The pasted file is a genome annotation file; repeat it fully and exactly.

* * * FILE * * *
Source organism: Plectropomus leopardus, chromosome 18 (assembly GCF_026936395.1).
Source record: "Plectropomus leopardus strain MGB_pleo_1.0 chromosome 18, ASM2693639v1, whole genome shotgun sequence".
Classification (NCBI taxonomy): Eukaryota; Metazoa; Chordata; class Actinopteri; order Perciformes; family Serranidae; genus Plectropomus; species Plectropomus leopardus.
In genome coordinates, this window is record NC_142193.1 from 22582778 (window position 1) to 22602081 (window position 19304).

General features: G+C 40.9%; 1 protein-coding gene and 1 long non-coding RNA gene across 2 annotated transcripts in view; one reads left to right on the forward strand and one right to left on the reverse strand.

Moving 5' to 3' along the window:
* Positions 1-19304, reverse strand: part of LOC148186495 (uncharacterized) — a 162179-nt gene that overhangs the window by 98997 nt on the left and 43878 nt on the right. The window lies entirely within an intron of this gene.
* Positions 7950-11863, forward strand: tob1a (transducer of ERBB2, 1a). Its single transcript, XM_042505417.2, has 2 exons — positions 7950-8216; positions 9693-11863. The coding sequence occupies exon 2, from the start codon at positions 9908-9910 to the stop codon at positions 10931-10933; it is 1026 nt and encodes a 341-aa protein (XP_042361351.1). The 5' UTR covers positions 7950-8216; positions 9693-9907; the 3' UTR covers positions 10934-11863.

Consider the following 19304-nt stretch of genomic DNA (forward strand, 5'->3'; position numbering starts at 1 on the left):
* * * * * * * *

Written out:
Source organism: Plectropomus leopardus, chromosome 18 (assembly GCF_026936395.1).
Source record: "Plectropomus leopardus strain MGB_pleo_1.0 chromosome 18, ASM2693639v1, whole genome shotgun sequence".
Classification (NCBI taxonomy): Eukaryota; Metazoa; Chordata; class Actinopteri; order Perciformes; family Serranidae; genus Plectropomus; species Plectropomus leopardus.
In genome coordinates, this window is record NC_142193.1 from 22582778 (window position 1) to 22602081 (window position 19304).

General features: G+C 40.9%; 1 protein-coding gene and 1 long non-coding RNA gene across 2 annotated transcripts in view; one reads left to right on the forward strand and one right to left on the reverse strand.

Moving 5' to 3' along the window:
* Positions 1-19304, reverse strand: part of LOC148186495 (uncharacterized) — a 162179-nt gene that overhangs the window by 98997 nt on the left and 43878 nt on the right. The window lies entirely within an intron of this gene.
* Positions 7950-11863, forward strand: tob1a (transducer of ERBB2, 1a). Its single transcript, XM_042505417.2, has 2 exons — positions 7950-8216; positions 9693-11863. The coding sequence occupies exon 2, from the start codon at positions 9908-9910 to the stop codon at positions 10931-10933; it is 1026 nt and encodes a 341-aa protein (XP_042361351.1). The 5' UTR covers positions 7950-8216; positions 9693-9907; the 3' UTR covers positions 10934-11863.

Consider the following 19304-nt stretch of genomic DNA (forward strand, 5'->3'; position numbering starts at 1 on the left):